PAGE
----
- 22 May 20
Five years ago today, Ireland made history as the first country to legalise same-sex marriage by popular vote. To mark the occasion, we're sharing iconic articles from the Hot Press archives throughout the day – plotting the remarkable road to marriage equality on these shores. In the piece below, originally published in Hot Press in 1983, activist Joseph Healey issues a plea for sanity and tolerance, following the murder of Declan Flynn in Fairview Park, Dublin.
As a gay man, and one who has been actively involved in the struggle for civil and human rights for gay people in Ireland, I felt nauseated by so much of what I heard and saw. Since 1979 I have been involved in several areas of direct action, writing for the gay press, forming social groups for gays, and putting down my experiences as a gay man in the form of poetry which I have read to audiences all over Ireland.
At times the numbing despair of trying to break through prejudice and intolerance has been almost too much, but on other occasions it has all seemed worthwhile, as when a father of a gay man attended a meeting for the parents of gays, and ended up being reconciled to his son, and accepting him for what he was — a human being!
The Fairview Park murder opens up enormous questions and possibilities for Irish society. Are Gay people entitled to equal protection before the law? Should we continue to be treated as criminals, albeit sick ones? Can society continue to close its' eyes to the shameful treatment handed out to gay people, by Church, State, and individual?
Most of the outcry has been over the sentence handed out by Mr Justice Gannon. There are differences of opinion on this point, even within the gay community — some believe that gays, least of all, should join forces with the 'birch 'em, bash' em, hang 'em' brigade. However, there is a glaring discrepancy in the law, when someone steals a bicycle and receives a sentence of six months imprisonment, and a man's life is considered to be of less value.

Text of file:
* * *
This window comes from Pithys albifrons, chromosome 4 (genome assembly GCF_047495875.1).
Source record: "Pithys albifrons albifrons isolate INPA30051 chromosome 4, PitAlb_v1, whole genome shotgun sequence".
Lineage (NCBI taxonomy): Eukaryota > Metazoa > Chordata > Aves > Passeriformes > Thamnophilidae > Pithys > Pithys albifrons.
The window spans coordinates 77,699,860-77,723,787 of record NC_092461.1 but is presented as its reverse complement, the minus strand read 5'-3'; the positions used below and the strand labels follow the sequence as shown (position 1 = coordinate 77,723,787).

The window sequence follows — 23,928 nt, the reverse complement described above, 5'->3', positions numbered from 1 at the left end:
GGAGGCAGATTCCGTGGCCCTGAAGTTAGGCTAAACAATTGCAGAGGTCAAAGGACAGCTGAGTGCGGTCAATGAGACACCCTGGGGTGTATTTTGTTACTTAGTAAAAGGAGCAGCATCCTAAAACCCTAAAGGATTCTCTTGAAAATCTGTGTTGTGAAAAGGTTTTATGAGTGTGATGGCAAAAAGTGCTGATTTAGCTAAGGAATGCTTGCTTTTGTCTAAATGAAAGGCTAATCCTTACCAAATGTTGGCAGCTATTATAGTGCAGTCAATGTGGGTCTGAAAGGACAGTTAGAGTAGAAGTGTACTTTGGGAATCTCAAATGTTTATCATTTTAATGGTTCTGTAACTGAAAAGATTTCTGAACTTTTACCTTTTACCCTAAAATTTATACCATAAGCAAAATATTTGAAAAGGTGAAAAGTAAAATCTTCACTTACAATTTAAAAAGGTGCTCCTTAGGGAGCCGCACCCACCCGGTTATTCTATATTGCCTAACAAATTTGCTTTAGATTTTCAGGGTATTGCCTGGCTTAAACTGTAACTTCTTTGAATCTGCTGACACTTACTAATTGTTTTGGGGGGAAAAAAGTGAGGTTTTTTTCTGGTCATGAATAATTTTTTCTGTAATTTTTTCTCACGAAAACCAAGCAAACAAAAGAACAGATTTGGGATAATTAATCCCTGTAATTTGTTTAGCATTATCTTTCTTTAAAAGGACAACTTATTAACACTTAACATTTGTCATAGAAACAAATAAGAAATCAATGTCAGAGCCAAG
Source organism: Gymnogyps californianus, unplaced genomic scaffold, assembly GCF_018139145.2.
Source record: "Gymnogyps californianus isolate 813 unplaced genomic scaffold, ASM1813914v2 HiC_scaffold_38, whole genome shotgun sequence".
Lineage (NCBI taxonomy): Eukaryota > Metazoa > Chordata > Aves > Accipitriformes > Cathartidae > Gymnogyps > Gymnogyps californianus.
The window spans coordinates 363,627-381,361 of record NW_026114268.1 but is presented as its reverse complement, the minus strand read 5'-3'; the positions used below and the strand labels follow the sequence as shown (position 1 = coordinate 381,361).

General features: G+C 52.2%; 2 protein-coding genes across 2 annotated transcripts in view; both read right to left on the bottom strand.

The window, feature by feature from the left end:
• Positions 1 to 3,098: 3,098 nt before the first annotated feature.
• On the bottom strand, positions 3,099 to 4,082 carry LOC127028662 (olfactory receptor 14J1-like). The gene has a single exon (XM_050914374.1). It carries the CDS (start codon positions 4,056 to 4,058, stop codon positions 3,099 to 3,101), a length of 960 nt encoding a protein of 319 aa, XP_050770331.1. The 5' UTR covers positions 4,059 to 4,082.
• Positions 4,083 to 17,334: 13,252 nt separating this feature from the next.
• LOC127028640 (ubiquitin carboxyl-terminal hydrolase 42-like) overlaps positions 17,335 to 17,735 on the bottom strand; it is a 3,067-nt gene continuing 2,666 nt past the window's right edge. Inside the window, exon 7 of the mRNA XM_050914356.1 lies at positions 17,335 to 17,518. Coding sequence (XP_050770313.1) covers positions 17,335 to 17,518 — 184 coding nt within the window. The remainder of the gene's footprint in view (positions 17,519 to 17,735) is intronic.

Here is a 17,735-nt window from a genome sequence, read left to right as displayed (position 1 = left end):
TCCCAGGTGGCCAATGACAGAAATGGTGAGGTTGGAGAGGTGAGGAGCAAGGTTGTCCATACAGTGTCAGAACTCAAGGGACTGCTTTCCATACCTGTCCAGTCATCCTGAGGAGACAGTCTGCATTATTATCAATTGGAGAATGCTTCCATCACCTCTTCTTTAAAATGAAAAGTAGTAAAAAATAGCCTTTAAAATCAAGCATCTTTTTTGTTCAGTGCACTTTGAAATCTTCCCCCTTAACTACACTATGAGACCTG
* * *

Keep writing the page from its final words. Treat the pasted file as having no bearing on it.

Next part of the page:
Mr Justice Gannon further more wavered somewhat from the position of umpire when he remarked, 'queer-bashing what ever that is'. Surely even our revered judges living in their museums in fashionable areas of Dublin, are aware that gay people are frequently attacked, often without the slightest provocation for merely 'walking or talking funny'? In the Dail debate several TD's called for the removal of the judge — the Minister for Justice Mr Noonan replied that under the Constitution this can only be done for 'gross misconduct or incompetence'. One would ask if the release of these four hardened sadists who not only killed and brutally tortured Declan Flynn, but also had the effrontery to boast in court of attacking 150 people, and have now gone on to hold a victory parade at the East Wall, constitutes 'gross misconduct or incompetence'. It would appear that in order to remove a judge from office there would have to be another apparition at Knock!
The Irish Press journalist who was interviewed on RTE Radio and who was one of the gang's victims (although in this case he was only a passer-by) put his finger on the reality of the situation when he stated 'it was obviously an attack on an isolated and vulnerable minority'. Gay people because of sheer hypocrisy and ignorance of this society, are driven to public parks in order to try to contact others. Fairview Park has for a number of years been a place where gays have gone to make these initial contacts. But there can be no suggestion that they caused problems for others who used the park, or were guilty of molesting local people or children. There is no evidence of child-molesting, whatsoever, nor have complaints in this respect been made to local Gardaí. The hatred which has been directed at them through these attacks is therefore an extension of the fundamental prejudices which drive them into the parks in the first place. It is a shocking indictment of our society, and the parallels between the position of gays and those women who have to 'take the boat' are obvious.
Rather than trying to deal with the people involved, their lives, their emotions, they are simply labeled and ignored.
The result of the trial would appear to be that not only ace. gay people criminals in Ireland, but they also don't even receive the protection of the criminal law. The case now rests with the D.PP. who may bring it to the Supreme Court. Whatever the outcome, senseless, mindless violence against gay people must stop, and we all have a role in that, when we reinforce or refuse to reinforce attitudes.
On Saturday 19 March at2.30 pm there will be a march organised by the Dublin Gay Collective from Liberty Hall to Fairview Park to protest about violence against gay people — I ardently hope that my heterosexual brothers and sisters will vote with their feet.